Late 19th century OS maps show the building as 'Paint Works'. (1, 2)
Although the building is present on an early 20th century OS map it is not named. (3)
Remains of the 1860 watermill used for grinding minerals for the paint industry. These are now incorporated into a modern garage. The high breast wheel or backshot is metal and of 1860 vintage. The feed from the metal pentrough came through pipes from the Via Gellia. The drive mechanism was from the rim gearing of the wheel. (4)
The waterwheel is a Grade II listed building of late 18th century origin and was built by Richard Arkwright to provide the motive power for his machine shop. The large iron overshot wheel appears to be later and is housed between a massive and partly ruinous stone wall and the gable end of the former machine shop, now much altered, largely rebuilt and used as a motor repair shop. [A note on the original Listed Building Record Card says that the site was in use in the early 18th century] (5)
Next to a former paint grinding mill, now a cane workshop, a very fine mid 19th century waterwheel survives, driven by water originally carried in two overhead iron pipes from the cornmill opposite, controlled by the wooden sluice gates near the road. (6)
The principal supply of water for the cotton mills was from Cromford Sough. The first mill was powered exclusively from that source until, from the mid 1780s, it was extended and a second wheel added. This wheel derived its water from the Bonsall Brook via an underground culvert controlled by a sluice in the corner of the Greyhound Pond (adjacent to the present day Boat Inn). It is not easy to date the construction of the Greyhound Pond. It may have been one of the ponds referred to by William Bray in 1783, but he may have had in mind the ponds created on the Bonsall Brook for the corn mill which had been erected in 1780. Certainly the Greyhound Pond must have been in existence by 1785, when Richard Arkwright incurred the wrath of the lead miners by damming the Cromford Sough at the Bear Pit so that he could force the sough water into the Greyhound Pond. The culvert Arkwright built for this purpose can be seen from Water Lane to the rear of the Greyhound coach-house and stable-block. (7)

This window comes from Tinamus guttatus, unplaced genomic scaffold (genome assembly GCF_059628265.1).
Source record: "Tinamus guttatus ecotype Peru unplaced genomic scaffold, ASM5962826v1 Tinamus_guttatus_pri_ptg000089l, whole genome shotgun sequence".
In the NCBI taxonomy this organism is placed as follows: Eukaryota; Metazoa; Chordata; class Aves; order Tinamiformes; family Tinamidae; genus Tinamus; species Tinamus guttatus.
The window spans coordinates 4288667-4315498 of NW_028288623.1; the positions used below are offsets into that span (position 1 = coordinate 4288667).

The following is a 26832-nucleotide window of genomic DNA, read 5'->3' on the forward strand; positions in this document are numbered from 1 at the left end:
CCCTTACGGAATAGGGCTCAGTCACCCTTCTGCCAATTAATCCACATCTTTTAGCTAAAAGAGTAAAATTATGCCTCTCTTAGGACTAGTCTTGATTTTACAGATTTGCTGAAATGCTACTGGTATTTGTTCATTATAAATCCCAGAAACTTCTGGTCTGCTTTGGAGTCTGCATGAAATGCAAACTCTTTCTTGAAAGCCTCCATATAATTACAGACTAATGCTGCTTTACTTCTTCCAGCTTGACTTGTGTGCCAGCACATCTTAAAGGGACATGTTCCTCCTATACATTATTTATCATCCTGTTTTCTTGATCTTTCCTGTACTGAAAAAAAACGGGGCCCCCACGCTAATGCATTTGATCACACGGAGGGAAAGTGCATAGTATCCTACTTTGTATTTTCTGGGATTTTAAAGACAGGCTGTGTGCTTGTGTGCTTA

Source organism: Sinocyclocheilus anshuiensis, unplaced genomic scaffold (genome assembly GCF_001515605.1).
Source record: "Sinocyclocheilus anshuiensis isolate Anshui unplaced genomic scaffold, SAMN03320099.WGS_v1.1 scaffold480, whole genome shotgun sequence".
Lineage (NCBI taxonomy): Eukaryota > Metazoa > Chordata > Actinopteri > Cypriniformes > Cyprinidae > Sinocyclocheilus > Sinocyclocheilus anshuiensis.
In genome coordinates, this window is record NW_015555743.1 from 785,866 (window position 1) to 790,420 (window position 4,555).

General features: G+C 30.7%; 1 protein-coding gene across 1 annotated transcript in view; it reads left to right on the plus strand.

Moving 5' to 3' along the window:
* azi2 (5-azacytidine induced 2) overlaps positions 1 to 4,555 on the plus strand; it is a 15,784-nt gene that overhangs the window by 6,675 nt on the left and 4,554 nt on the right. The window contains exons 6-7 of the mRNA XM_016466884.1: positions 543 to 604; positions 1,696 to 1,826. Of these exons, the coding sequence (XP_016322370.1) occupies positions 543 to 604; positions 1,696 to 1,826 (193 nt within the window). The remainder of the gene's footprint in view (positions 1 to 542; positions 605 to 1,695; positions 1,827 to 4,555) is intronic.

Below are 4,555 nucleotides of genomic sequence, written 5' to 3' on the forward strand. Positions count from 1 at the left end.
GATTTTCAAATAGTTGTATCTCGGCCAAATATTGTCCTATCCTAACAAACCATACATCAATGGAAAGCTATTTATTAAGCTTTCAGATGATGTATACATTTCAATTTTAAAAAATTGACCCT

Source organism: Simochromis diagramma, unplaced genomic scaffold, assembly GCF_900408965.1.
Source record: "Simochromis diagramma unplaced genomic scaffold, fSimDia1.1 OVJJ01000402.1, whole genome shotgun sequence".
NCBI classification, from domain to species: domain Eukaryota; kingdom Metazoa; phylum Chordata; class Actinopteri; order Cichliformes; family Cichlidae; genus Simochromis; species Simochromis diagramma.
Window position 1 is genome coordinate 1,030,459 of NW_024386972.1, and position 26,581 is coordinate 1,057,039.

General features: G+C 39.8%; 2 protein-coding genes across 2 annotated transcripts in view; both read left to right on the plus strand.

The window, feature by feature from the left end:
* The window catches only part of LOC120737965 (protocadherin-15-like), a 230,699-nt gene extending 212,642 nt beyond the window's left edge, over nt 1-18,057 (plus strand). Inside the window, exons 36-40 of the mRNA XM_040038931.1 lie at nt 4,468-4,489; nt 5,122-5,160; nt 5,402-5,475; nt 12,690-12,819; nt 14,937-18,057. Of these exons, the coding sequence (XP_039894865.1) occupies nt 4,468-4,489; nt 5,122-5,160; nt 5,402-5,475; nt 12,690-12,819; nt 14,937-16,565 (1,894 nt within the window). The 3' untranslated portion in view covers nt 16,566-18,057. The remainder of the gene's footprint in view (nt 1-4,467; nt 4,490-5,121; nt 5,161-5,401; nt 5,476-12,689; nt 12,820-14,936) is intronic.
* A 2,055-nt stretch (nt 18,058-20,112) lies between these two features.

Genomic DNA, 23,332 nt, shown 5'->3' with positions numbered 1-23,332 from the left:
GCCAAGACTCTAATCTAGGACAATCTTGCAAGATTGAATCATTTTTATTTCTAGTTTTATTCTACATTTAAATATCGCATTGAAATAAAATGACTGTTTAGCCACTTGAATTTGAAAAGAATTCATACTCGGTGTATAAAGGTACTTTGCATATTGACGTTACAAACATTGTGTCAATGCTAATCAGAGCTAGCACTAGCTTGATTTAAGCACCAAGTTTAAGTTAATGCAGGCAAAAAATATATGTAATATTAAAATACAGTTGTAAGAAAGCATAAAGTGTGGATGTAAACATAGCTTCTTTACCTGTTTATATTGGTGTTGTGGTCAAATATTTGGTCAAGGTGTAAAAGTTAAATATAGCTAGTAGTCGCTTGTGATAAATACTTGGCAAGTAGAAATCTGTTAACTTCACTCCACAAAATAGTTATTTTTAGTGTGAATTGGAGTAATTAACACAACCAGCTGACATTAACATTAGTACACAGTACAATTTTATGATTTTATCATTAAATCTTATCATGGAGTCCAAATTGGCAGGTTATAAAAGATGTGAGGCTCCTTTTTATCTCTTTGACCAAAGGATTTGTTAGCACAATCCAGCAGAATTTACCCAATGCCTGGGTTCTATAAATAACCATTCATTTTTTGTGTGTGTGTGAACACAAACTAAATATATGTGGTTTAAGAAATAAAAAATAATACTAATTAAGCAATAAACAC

Overshot waterwheel supplied by two iron pipes. The wheel dates from around 1860 and was used for paint grinding. Greyhound pond is the lowest of a series of dams and reservoirs built along the Bonsall Brook to store water to power Cromford Mills. (8)
Map: Ordnance Survey (OS). 1882. OS County Series, 1st edition, scale 1:2500 (c. 25" to one mile). XXXIV - 10.
Map: Ordnance Survey (OS). 1896-1900. OS County Series, 2nd edition (1st revision), scale 1:2500 (c. 25" to one mile). XXXIV - 10, 1899.
Map: Ordnance Survey (OS). 1912-1921. OS County Series, 3rd edition (Second Revision), scale 1:2500 (25" to one mile). XXXIV - 10.
Listed Building File: Historic England. 2011. The National Heritage List for England. 3/2956/081.
Bibliographic reference: Bayles, F & Ede, J. 1994. The Cromford Guide. p 28.
Unpublished document: Derwent Valley Mills (DVM) Nomination Steering Panel. 2000. Derwent Valley Mills World Heritage List Nomination Document. p 52.
Bibliographic reference: Fowkes, D (ed.). 1997. Derbyshire Industrial Archaeology. A Gazetteer of Sites. Part IV. Derbyshire Dales. p. 17.
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Centred SK 2942 5694 (154m by 94m) (Centred on)
CROMFORD, DERBYSHIRE DALES, DERBYSHIRE
World Heritage Site
Derwent Valley Mills
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Record last edited
Dec 21 2018 9:27AM
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